It has been repeatedly held that an attorney may not represent a client in litigation against a former client if the subject matter of the litigation is "substantially related" to work he or she did for the former client. See e. g. Emle Industries, Inc. v. Patentex, Inc., 478 F.2d 562, 565 (2nd Cir. 1968); Wilson P. Abraham Construction Corp. v. Armco Steel Corp., 559 F.2d 250, 252 (5th Cir. 1977); T. C. & Theatre Corp. v. Warner Bros. Pictures, 113 F.Supp. 265, 268 (S.D.N.Y.1953).


The trial court held that there is such a substantial relation here based on its finding that Cantor was working with patent house counsel and engineers of the Carboloy Department of General Electric, during which he had access to the files on General Electric's patents, patent applications, patent collections and prior art collections on fitting and pocketing inserts in tools. The trial court also found that Cantor received confidential disclosures while doing this work. Such findings are certainly not clearly erroneous. This being so, the conclusion that Cantor should be disqualified must be affirmed.


Valeron argues that the showing of a "substantial relation" between Cantor's prior work for General Electric and the instant litigation is not sufficient; it contends that it is necessary that General Electric show a substantial relation between Cantor's work for it and the actual Issues of the present lawsuit and that such has not been shown. While we do not mean to indicate that Valeron would be entitled to prevail even if we accepted this view of the law, we note that this narrower formulation is not supported by case law generally and is contrary to the formulation as set out by this court in Melamed, 592 F.2d (6th Cir. 1979) at 292 and cases cited therein. As is stated in Wilson P. Abraham Construction Co. v. Armco Steel Co., 559 F.2d 250 (5th Cir. 1977), cited and relied upon in Melamed, at 252:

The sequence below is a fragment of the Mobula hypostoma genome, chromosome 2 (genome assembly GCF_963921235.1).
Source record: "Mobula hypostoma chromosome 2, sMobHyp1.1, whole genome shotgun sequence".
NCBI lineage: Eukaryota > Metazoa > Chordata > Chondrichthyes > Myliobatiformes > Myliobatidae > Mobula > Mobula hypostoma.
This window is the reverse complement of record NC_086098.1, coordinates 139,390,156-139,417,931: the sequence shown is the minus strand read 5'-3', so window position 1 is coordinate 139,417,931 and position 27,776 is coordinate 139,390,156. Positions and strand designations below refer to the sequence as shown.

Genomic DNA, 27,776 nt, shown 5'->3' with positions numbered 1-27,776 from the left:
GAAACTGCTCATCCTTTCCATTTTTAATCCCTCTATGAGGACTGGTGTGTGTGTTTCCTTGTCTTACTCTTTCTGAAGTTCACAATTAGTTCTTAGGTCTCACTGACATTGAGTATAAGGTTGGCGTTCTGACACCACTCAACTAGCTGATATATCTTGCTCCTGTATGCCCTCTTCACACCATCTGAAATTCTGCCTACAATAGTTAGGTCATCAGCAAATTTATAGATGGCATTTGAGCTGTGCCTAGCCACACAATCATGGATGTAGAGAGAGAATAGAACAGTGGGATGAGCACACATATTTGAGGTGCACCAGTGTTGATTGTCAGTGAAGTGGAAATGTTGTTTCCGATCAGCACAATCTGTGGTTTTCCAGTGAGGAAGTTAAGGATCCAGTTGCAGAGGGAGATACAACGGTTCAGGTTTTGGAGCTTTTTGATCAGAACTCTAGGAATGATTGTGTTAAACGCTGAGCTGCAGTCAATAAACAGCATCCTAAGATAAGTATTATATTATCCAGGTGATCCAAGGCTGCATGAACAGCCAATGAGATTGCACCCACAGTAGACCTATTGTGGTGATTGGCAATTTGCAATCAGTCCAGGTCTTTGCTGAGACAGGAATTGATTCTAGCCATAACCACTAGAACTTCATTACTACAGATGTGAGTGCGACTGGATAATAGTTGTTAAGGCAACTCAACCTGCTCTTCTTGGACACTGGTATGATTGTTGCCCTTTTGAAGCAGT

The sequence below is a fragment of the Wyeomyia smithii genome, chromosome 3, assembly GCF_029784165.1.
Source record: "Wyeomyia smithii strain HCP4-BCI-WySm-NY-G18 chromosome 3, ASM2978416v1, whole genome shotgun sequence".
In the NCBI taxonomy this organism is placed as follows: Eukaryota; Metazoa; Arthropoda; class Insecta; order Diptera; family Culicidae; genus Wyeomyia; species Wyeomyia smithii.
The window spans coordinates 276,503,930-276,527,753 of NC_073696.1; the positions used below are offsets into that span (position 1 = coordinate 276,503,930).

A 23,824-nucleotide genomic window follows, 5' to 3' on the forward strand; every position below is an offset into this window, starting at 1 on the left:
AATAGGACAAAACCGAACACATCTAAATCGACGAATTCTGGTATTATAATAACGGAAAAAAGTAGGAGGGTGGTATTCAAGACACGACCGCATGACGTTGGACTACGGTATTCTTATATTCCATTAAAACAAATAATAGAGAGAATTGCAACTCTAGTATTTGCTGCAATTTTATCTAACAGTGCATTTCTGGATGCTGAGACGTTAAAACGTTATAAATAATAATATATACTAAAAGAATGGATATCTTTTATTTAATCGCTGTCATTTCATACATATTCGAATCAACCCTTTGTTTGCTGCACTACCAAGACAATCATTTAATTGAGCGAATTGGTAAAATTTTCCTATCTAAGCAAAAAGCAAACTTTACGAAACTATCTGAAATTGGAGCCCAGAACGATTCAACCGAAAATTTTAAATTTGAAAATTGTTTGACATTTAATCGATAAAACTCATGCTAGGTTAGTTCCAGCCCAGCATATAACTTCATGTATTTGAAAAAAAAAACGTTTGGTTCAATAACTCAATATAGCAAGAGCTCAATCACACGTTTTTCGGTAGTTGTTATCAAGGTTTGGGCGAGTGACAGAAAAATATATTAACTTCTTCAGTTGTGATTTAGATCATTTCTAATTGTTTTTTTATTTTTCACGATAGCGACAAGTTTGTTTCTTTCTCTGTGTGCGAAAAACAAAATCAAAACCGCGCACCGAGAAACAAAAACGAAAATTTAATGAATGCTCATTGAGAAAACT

(A) former client seeking to disqualify an attorney who appears on behalf of his adversary, need only to show that the matters embraced within the pending suit are Substantially related to the matters or cause of action wherein the attorney previously represented him.


We also note that the narrower formulation might well be difficult to apply in practice since the actual issues in lawsuits are frequently not determined until long after the litigation has begun.


As indicated, the trial court found as a fact that Cantor had received confidential information from General Electric in connection with his work of preparing draft patent applications. This being so, we need not resolve here the apparent conflict between the opinion of the trial court to the effect that once the "substantial relationship" test is met, the receipt of confidential information is conclusively presumed, and the opinion of the court in City of Cleveland v. Cleveland Electric Illuminating Co., 440 F.Supp. 193 (N.D. Ohio 1977), Aff'd by order, 573 F.2d 1310 (6th Cir. 1977), in which it is stated that the presumption of receipt of such information may be rebutted and if rebutted, disqualification is not necessary. We further note that such statement in the City of Cleveland case is really dictum since the court held that the City, the complaining party, had effectively waived its claim that the attorneys not represent the adversary party and further held that a "substantial relation" had not been proved. Compare: Novo Teraapeutisk Laboratorium A/S v. Baxter Travenol Laboratories, Inc., et al., 607 F.2d 186, 48 U.S.L.W. 2189 (7th Cir., En banc, decided August 16, 1979), wherein the court held that, in the unusual circumstances of that case, the presumption of the receipt of confidences could be and was rebutted.


This court has considered the other contentions of Valeron and has determined them to be without merit.


The order of disqualification entered by the District Court is therefore




Honorable Bailey Brown, Chief Judge, United States District Court for the Western District of Tennessee, sitting by designation on the date of argument; elevated on September 27, 1979 to the Sixth Circuit Court of Appeals